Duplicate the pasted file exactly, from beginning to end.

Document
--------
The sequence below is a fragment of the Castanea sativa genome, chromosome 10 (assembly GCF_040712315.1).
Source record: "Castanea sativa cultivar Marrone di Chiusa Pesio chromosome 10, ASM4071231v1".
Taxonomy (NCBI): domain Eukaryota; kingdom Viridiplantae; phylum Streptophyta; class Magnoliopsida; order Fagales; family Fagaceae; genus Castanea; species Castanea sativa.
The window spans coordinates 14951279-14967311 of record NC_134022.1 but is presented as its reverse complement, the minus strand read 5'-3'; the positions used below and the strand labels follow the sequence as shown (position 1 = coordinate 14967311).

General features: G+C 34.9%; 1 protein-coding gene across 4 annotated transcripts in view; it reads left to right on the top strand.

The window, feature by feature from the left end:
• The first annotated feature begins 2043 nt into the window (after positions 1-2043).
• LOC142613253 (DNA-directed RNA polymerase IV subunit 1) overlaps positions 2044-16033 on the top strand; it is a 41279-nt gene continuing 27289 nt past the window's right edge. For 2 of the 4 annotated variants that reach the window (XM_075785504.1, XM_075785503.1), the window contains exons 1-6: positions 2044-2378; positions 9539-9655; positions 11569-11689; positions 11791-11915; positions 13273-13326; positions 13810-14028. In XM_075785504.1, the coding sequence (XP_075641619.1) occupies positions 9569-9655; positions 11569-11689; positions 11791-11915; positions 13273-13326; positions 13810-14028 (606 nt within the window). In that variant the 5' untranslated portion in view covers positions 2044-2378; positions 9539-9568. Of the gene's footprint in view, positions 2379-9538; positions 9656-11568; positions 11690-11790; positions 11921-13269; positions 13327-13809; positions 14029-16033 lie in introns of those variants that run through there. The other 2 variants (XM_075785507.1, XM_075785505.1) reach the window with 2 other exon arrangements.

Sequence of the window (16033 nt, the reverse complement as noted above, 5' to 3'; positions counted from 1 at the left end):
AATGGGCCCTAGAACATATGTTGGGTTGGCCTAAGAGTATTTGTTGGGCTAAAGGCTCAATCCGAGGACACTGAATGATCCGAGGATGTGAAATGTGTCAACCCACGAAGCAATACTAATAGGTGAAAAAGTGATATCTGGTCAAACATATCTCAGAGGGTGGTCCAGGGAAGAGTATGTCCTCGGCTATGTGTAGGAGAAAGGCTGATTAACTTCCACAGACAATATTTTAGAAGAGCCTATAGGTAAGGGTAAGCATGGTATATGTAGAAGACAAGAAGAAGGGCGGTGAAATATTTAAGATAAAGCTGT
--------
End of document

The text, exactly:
The sequence below is a fragment of the Castanea sativa genome, chromosome 10 (assembly GCF_040712315.1).
Source record: "Castanea sativa cultivar Marrone di Chiusa Pesio chromosome 10, ASM4071231v1".
Taxonomy (NCBI): domain Eukaryota; kingdom Viridiplantae; phylum Streptophyta; class Magnoliopsida; order Fagales; family Fagaceae; genus Castanea; species Castanea sativa.
The window spans coordinates 14951279-14967311 of record NC_134022.1 but is presented as its reverse complement, the minus strand read 5'-3'; the positions used below and the strand labels follow the sequence as shown (position 1 = coordinate 14967311).

General features: G+C 34.9%; 1 protein-coding gene across 4 annotated transcripts in view; it reads left to right on the top strand.

The window, feature by feature from the left end:
• The first annotated feature begins 2043 nt into the window (after positions 1-2043).
• LOC142613253 (DNA-directed RNA polymerase IV subunit 1) overlaps positions 2044-16033 on the top strand; it is a 41279-nt gene continuing 27289 nt past the window's right edge. For 2 of the 4 annotated variants that reach the window (XM_075785504.1, XM_075785503.1), the window contains exons 1-6: positions 2044-2378; positions 9539-9655; positions 11569-11689; positions 11791-11915; positions 13273-13326; positions 13810-14028. In XM_075785504.1, the coding sequence (XP_075641619.1) occupies positions 9569-9655; positions 11569-11689; positions 11791-11915; positions 13273-13326; positions 13810-14028 (606 nt within the window). In that variant the 5' untranslated portion in view covers positions 2044-2378; positions 9539-9568. Of the gene's footprint in view, positions 2379-9538; positions 9656-11568; positions 11690-11790; positions 11921-13269; positions 13327-13809; positions 14029-16033 lie in introns of those variants that run through there. The other 2 variants (XM_075785507.1, XM_075785505.1) reach the window with 2 other exon arrangements.

Sequence of the window (16033 nt, the reverse complement as noted above, 5' to 3'; positions counted from 1 at the left end):
AATGGGCCCTAGAACATATGTTGGGTTGGCCTAAGAGTATTTGTTGGGCTAAAGGCTCAATCCGAGGACACTGAATGATCCGAGGATGTGAAATGTGTCAACCCACGAAGCAATACTAATAGGTGAAAAAGTGATATCTGGTCAAACATATCTCAGAGGGTGGTCCAGGGAAGAGTATGTCCTCGGCTATGTGTAGGAGAAAGGCTGATTAACTTCCACAGACAATATTTTAGAAGAGCCTATAGGTAAGGGTAAGCATGGTATATGTAGAAGACAAGAAGAAGGGCGGTGAAATATTTAAGATAAAGCTGT